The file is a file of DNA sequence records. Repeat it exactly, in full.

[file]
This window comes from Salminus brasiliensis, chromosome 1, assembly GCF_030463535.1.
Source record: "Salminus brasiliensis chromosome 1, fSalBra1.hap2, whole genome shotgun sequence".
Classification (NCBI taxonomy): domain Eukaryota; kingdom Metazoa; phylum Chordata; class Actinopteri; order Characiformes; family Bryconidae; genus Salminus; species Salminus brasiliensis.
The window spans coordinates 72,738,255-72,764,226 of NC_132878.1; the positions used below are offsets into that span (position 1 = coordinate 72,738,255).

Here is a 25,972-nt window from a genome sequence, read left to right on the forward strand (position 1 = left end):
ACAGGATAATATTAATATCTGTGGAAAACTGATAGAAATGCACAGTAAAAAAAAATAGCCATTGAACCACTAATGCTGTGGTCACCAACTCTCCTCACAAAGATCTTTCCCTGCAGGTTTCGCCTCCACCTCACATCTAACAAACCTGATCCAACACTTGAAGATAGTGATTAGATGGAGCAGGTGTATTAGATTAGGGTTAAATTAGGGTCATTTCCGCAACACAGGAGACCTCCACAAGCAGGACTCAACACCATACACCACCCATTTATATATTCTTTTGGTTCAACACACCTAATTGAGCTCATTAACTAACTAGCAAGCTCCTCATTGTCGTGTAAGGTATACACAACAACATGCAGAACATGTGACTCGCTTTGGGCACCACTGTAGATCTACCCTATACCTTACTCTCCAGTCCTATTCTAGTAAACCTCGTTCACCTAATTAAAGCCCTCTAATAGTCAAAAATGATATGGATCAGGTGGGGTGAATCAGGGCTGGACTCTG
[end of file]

This window comes from Salminus brasiliensis, chromosome 1, assembly GCF_030463535.1.
Source record: "Salminus brasiliensis chromosome 1, fSalBra1.hap2, whole genome shotgun sequence".
Classification (NCBI taxonomy): domain Eukaryota; kingdom Metazoa; phylum Chordata; class Actinopteri; order Characiformes; family Bryconidae; genus Salminus; species Salminus brasiliensis.
The window spans coordinates 72,738,255-72,764,226 of NC_132878.1; the positions used below are offsets into that span (position 1 = coordinate 72,738,255).

Here is a 25,972-nt window from a genome sequence, read left to right on the forward strand (position 1 = left end):
ACAGGATAATATTAATATCTGTGGAAAACTGATAGAAATGCACAGTAAAAAAAAATAGCCATTGAACCACTAATGCTGTGGTCACCAACTCTCCTCACAAAGATCTTTCCCTGCAGGTTTCGCCTCCACCTCACATCTAACAAACCTGATCCAACACTTGAAGATAGTGATTAGATGGAGCAGGTGTATTAGATTAGGGTTAAATTAGGGTCATTTCCGCAACACAGGAGACCTCCACAAGCAGGACTCAACACCATACACCACCCATTTATATATTCTTTTGGTTCAACACACCTAATTGAGCTCATTAACTAACTAGCAAGCTCCTCATTGTCGTGTAAGGTATACACAACAACATGCAGAACATGTGACTCGCTTTGGGCACCACTGTAGATCTACCCTATACCTTACTCTCCAGTCCTATTCTAGTAAACCTCGTTCACCTAATTAAAGCCCTCTAATAGTCAAAAATGATATGGATCAGGTGGGGTGAATCAGGGCTGGACTCTG